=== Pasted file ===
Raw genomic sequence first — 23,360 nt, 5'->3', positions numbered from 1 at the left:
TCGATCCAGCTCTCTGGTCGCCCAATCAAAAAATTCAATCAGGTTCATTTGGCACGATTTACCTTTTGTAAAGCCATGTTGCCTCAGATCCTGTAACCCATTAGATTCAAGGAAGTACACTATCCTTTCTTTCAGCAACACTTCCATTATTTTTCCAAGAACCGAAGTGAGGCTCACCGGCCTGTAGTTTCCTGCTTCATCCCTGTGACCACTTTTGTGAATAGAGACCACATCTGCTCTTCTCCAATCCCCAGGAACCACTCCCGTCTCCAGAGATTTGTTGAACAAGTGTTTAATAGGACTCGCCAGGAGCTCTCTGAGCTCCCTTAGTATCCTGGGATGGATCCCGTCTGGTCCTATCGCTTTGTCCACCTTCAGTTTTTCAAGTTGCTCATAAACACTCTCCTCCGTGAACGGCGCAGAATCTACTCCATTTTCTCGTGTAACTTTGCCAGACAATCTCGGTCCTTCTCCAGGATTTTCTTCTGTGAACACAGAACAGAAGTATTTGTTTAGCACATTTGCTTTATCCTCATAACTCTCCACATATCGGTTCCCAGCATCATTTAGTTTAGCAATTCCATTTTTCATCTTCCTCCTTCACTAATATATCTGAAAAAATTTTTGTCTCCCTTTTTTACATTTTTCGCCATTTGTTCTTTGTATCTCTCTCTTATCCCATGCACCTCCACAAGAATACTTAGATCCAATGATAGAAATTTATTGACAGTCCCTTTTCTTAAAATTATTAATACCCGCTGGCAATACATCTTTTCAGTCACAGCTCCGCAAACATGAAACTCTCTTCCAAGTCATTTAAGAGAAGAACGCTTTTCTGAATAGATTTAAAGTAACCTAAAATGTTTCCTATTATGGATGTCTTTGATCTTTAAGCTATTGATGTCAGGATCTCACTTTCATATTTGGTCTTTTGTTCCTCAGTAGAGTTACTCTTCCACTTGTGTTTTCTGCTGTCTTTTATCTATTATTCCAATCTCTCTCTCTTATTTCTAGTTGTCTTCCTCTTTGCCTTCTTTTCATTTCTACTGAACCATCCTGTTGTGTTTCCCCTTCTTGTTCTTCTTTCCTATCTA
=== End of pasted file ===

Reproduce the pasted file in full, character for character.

Raw genomic sequence first — 23,360 nt, 5'->3', positions numbered from 1 at the left:
TCGATCCAGCTCTCTGGTCGCCCAATCAAAAAATTCAATCAGGTTCATTTGGCACGATTTACCTTTTGTAAAGCCATGTTGCCTCAGATCCTGTAACCCATTAGATTCAAGGAAGTACACTATCCTTTCTTTCAGCAACACTTCCATTATTTTTCCAAGAACCGAAGTGAGGCTCACCGGCCTGTAGTTTCCTGCTTCATCCCTGTGACCACTTTTGTGAATAGAGACCACATCTGCTCTTCTCCAATCCCCAGGAACCACTCCCGTCTCCAGAGATTTGTTGAACAAGTGTTTAATAGGACTCGCCAGGAGCTCTCTGAGCTCCCTTAGTATCCTGGGATGGATCCCGTCTGGTCCTATCGCTTTGTCCACCTTCAGTTTTTCAAGTTGCTCATAAACACTCTCCTCCGTGAACGGCGCAGAATCTACTCCATTTTCTCGTGTAACTTTGCCAGACAATCTCGGTCCTTCTCCAGGATTTTCTTCTGTGAACACAGAACAGAAGTATTTGTTTAGCACATTTGCTTTATCCTCATAACTCTCCACATATCGGTTCCCAGCATCATTTAGTTTAGCAATTCCATTTTTCATCTTCCTCCTTCACTAATATATCTGAAAAAATTTTTGTCTCCCTTTTTTACATTTTTCGCCATTTGTTCTTTGTATCTCTCTCTTATCCCATGCACCTCCACAAGAATACTTAGATCCAATGATAGAAATTTATTGACAGTCCCTTTTCTTAAAATTATTAATACCCGCTGGCAATACATCTTTTCAGTCACAGCTCCGCAAACATGAAACTCTCTTCCAAGTCATTTAAGAGAAGAACGCTTTTCTGAATAGATTTAAAGTAACCTAAAATGTTTCCTATTATGGATGTCTTTGATCTTTAAGCTATTGATGTCAGGATCTCACTTTCATATTTGGTCTTTTGTTCCTCAGTAGAGTTACTCTTCCACTTGTGTTTTCTGCTGTCTTTTATCTATTATTCCAATCTCTCTCTCTTATTTCTAGTTGTCTTCCTCTTTGCCTTCTTTTCATTTCTACTGAACCATCCTGTTGTGTTTCCCCTTCTTGTTCTTCTTTCCTATCTA